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We Need New Terms for “Seniors”: How About “Younger Seniors” and “Elders”

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One of the challenges in looking at the “senior” population is that the term is too broad. All those 65 and older are classed as “seniors,” yet by most measures there’s a significant difference between most of those in their late 60s and 70s and those in their late 80s and beyond. Most of the younger group are healthy, active and cognitively intact. A large segment of the older group faces health and cognitive challenges. And, in fact, they can be two separate generations with those in their late 60s and early 70s having living parents in their 90s.

Statistics about the number of baby boomers turning 65, often stated as 10,000 a day, tell us little about the need for elder care. More important in terms of predicting and preparing for elder care needs is the number turning 85, which will increase dramatically in about 10 years when the oldest baby boomers start crossing this threshold. Yet it can often be difficult to extract data on these different cohorts because the U.S. Census Bureau and other researchers put them all in the same 65 and over bucket, or sometimes distinguish between those 65 and over and those 75 and over, but almost never those 85 and over.

What the Numbers Show

But here are a few statistics:

  • According to the Centers for Disease Control, in 2018 there were just over 900,000 residents of residential care communities, meaning assisted living and continuing care retirement communities. Of these, 12% were between the ages of 65 and 74, 26% between 75 and 84, and 55% age 85 or older.
  • Interestingly, the ages of the 1.2 million nursing home residents skews a bit younger with 18% being between 65 and 74, 27% between 75 and 84, and 39% 85 and older.
  • A study by the HHS Office of Disability, Aging and Long-Term Care Policy found that while just 8% of adults 65 to 74 and over had severe long-term care needs in 2014, 40% of those 85 and older did, a five-fold increase.
  • The U.S. Census Bureau reports that due to the size of the baby boomer population, the 65 and older population grew at its fastest rate from 2010 to 2020, reaching 56 million. Of these, 33 million were between the ages of 65 and 74, 16 million 75 to 84, and 6 million 85 and older.
  • Crunching these numbers, approximately 0.3 percent of those between 65 and 75 are residents of care communities, 1.4% of those 75 to 84, and 8% of Americans 85 and older. Similarly, approximately 0.7 percent of those between 65 and 75 are residents of nursing homes, 2% of those 75 to 84, and 8% of Americans 85 and older.
  • According to the Pew Research Center, 19% of American adults age 65 and over and 9% of those 75 and above are still in the workforce. Other studies report that 26% of Americans age 65 to 74 as compared to 4% of those 85 and over are still working.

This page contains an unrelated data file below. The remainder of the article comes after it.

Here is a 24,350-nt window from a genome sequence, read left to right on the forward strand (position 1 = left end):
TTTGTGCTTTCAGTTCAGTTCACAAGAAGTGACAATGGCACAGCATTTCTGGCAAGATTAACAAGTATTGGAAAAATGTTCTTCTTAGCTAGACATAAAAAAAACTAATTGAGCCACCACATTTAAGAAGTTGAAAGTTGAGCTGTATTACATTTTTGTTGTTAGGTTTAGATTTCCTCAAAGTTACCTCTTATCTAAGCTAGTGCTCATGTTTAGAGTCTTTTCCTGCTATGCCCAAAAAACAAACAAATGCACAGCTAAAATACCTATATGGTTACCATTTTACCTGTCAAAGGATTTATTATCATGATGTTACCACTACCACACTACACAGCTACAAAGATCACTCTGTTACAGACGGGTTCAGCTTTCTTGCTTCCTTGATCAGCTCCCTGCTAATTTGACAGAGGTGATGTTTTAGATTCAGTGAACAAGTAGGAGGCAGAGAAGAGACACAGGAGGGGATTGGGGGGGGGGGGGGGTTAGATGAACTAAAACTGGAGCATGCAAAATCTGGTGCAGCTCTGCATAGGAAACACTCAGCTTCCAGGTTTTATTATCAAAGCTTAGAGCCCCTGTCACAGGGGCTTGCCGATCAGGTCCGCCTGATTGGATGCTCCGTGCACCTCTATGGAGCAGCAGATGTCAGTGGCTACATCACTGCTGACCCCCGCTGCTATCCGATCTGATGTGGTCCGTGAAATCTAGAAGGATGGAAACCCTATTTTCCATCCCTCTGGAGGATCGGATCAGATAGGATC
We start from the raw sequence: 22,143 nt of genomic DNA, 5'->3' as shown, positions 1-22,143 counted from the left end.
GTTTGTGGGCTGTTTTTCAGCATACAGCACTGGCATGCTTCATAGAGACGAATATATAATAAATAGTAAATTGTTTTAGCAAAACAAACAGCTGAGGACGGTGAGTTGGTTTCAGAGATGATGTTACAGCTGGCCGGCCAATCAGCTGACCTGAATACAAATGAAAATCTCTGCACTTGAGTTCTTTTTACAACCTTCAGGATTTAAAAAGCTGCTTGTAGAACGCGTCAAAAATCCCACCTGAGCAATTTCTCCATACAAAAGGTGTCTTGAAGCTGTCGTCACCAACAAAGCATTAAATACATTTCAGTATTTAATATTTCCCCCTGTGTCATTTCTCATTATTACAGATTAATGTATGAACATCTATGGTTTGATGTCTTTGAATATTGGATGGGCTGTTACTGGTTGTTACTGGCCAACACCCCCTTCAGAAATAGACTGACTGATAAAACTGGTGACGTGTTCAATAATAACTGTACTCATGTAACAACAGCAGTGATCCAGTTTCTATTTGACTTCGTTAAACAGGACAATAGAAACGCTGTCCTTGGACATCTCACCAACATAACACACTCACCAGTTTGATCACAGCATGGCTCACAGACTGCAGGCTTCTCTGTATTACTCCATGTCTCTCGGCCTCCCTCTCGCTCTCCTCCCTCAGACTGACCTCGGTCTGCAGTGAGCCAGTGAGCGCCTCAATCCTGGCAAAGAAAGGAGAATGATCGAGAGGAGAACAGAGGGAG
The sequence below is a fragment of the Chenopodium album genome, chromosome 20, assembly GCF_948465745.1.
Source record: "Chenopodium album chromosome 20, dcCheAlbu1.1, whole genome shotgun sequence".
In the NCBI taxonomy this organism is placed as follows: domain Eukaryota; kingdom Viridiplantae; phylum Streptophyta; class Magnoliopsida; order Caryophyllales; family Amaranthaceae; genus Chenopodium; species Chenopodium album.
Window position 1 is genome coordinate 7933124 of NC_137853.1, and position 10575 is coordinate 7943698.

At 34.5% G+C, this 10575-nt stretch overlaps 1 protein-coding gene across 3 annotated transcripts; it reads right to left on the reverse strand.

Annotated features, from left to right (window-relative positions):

In short, if you’re in your late 60s or early 70s, there’s a very small chance you need any assistance of any kind and a decent chance you’re still working. If you’re 85 or over, the numbers reverse. You’re almost certainly not working and there’s a good chance you need assistance. Yet, your called a “senior” either way.

Clouding Future Trends

And more important, by classifying all those ages 65 and up in the same group, we obfuscate coming changes, especially in the area of elder care. While it’s important that huge numbers of baby boomers are crossing the age-65 threshold in large part because they are likely to leave labor force (part of the explanation why the demand for workers is so high today), the real challenge will come in about 10 years when the oldest baby boomers begin to reach their late 80s. The Administration on Aging projects that the 85 and older population will more the double from 6.7 million in 2020 to 14.4 million 2040. That means that the need for long-term care services will also more than double over the next two decades — and are system is already strained.

Some New Terms

So, we need terms that distinguish between younger and older “seniors.” In their book, What Retirees Want: A Holistic View of Life’s Third Age, Ken Dychtwald and Robert Morison tell us about Maggie Kuhn, a co-founder of the Gray Panthers in 1970, who hated the word “seniors,” as well as “long-term care” and “geriatric care.” She and Dychtwald came up with the term “elder care,” which seems to have stuck. Dychtwald and Morison in their book use the words “older,”mature,” “senior,” and “elder,” somewhat interchangeably.

The fact that Dychtwald and Morison use a number of different terms to describe older folk, reflects the difficulty in coming up with the right words. I think it’s relatively easy to find a word for the older group. I’d call those 85 and over “elders,” which connotes wisdom and respect. It also indicates that this cohort is older.

Finding a term for younger seniors between the ages of 65 and 84 is more difficult, but perhaps we should simply use that descriptive — “younger seniors.” It’s a bit cumbersome, in part because it’s two words, but by including the word “younger” it makes it clear that this group for the most part is healthy, active, and cognitively intact. And, of course, the baby boomers who make up this cohort today often have trouble with the concept of aging and still think of themselves as young.

So, let’s give it a try, distinguishing between younger seniors and elders. Unless you have better suggestions, in which case, please let me know.

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